Scott Hamilton of Golfweek noted in a column this spring that “the exposure a professional golfer can provide a company and its products isn’t priceless, but it sometimes seems that way. At the very least, the cost of the marketing Tour players provide is on the rise.” Which makes the recent American Express-Tiger Woods divorce all the more perplexing to many in the golf industry (historically, it’s been estimated by various PGA tournament directors Tiger’s presence alone adds between $250,000-$500,000 in ticket sales to any four-day event, and events where Tiger is at the top of leaderboard have seen its television ratings jump as much as 125% from prior years).
Because golf agents (or “player managers” as many in the business prefer to be called) do not receive a percentage of their clients’ on-course earnings, they must make their income by negotiating sponsorship, equipment and other deals including appearances at corporate gatherings and outings. According to Brian Balsbaugh, a former professional golf agent for Imani Sports in Minnesota (where he negotiated deals for the liks of Casey Martin, Natalie Gulbis and Ben Crane) and now CEO of Poker Royalty, LLC in Las Vegas, the key to success in representing professional golfers is “knowing what companies are spending money and developing relationships with them. If you can sell and bring in sponsorship revenue for your clients, you will succeed.” And as Imani president Chris Murray once related, “if you can’t sell [your client], this business isn’t for you.” Recounting his own experiences, Balsbaugh said that in terms of commissions, “the industry standard in golf is 20%, [although] some companies only take 10% of a club deal.”
At least for the most talented, higher-ranked and thus more marketable players (the better you play, the more television time you receive in a given telecast, and thus the more exposure your various sponsors receive), the amount of revenue that is realized through endorsements far surpasses on-the-course tournament earnings. Jim Furyk, for example, is currently ranked second in the world rankings and is represented by Andrew Witlieb, the former Vice President of Golf Management at SFX, and one of the founders of Goal Marketing, LLC, a “full-service sports marketing company specializing in the marketing and management of high-profile personalities and brands.”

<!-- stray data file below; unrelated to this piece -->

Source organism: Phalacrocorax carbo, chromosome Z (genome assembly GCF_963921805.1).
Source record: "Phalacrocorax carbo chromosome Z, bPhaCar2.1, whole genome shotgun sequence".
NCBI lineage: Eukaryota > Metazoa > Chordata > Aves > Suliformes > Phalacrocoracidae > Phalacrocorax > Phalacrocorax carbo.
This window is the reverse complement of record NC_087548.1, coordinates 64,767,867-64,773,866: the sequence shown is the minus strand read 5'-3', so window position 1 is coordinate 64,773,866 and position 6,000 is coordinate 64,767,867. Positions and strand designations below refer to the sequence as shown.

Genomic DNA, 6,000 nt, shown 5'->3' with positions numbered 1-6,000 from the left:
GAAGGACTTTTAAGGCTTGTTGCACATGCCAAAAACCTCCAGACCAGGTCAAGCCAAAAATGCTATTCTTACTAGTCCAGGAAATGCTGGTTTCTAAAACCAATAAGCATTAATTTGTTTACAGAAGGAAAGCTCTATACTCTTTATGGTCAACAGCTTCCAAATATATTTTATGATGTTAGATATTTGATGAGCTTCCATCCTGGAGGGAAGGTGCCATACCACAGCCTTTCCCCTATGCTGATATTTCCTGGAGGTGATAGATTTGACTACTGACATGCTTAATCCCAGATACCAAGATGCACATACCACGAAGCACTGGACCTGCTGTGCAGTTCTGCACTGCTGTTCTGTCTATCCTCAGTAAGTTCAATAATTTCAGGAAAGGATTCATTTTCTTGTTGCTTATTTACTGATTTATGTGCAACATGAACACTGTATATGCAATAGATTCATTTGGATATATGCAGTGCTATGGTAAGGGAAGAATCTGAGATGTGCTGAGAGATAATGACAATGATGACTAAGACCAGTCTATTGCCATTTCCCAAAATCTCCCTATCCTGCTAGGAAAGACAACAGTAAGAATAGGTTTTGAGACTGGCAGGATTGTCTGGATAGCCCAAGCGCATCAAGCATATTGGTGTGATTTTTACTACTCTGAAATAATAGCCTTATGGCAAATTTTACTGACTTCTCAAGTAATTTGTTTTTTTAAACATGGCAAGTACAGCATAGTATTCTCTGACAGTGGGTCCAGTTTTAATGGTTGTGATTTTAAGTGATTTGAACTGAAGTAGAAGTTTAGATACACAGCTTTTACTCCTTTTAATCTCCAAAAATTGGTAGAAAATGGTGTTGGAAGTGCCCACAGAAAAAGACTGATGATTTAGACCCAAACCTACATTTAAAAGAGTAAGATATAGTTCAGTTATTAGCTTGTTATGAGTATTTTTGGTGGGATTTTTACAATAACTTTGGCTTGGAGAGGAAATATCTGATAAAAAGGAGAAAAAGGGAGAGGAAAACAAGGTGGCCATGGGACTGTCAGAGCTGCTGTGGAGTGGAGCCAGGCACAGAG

Witlieb has done an exceptional job aligning Furyk with a variety of corporate sponsors, while concurrently creating lasting relationships that have paid dividends for his 36-year old client. In 2006, for example, Furyk’s PGA Tour earnings exceeded $7.2 million. However, according to Witlieb, Furyk’s off-course income this year will be between $10-11 million, a figure that includes appearance fees (according to Hamilton, “PGA Tour players may play in four non-PGA Tour events per year that offer financial incentives—as much as $750,000 each”). However, the lion’s share of Furyk’s off-the-course pot will result from deals negotiated by Witlieb. The most lucrative one is a contract with golf equipment maker Srixon, which is paying him roughly $25 million over five years to use its products and be a primary company spokesman. Witlieb has also arranged long-term deals with companies such as Exelon (an electric utility company), Marquis Jet, Johnny Walker Collection, Ahead Hats and Chiliwear Apparel (which manufactures the “Jim Furyk collection”). Finally, Hamilton notes that Furyk has arrangements with Aleve (headache medicine), Golf Magazine and Electronic Arts—sponsors that “don’t have logo space with Furyk, but have rights to use his “likeness” in advertising. Hamilton writes that Witlieb “hopes to add an automaker and watch company to Furyk’s portfolio.” Says Witlieb: “[Furyk’s] very well known by the average golf fan, but we want to move him to where he’s more well known by casual sports fans in the U.S. I think we’re getting there, though. Sometimes going with nontraditional companies is the way to go.”
One point to ponder: One, while Witlieb’s vision for Furyk is exemplary, there is always a concern relating to the issue of a player’s time management. This is something that Woods’ agent, Mark Steinberg of IMG, alluded to in reference to his client’s falling out with American Express. Simply put, a player’s agent/manager must always be mindful about not over-booking his client, not monopolizing his time with off-the-course commitments, and about respecting and listening to his client’s desires. Hamilton writes that Furyk is involved in six television commercials, for example. Overkill? Is Furyk possibly spending too much time and energy off the course? It’s a question of balance that many players and their managers struggle with, and one that quickly plagued this year’s Masters champion, Zach Johnson, and specifically his SFX agent Brad Buffoni. Since his victory in April, Johnson has received generous offers to play in Germany, England, China, South Korea and Japan, according to Buffoni, although he’s turned them all down. Why? “I don’t need much to keep me happy,” Johnson said.
This may be well and good, but Johnson and Buffoni may not want to completely miss out on the marketing and other corporate opportunities now afforded to world-class golfers. Major wins like Augusta, as with the economic environment that allows corporations to splurge on spokesmen like Furyk in the first place, can be fleeting.
–Jason G. Wulterkens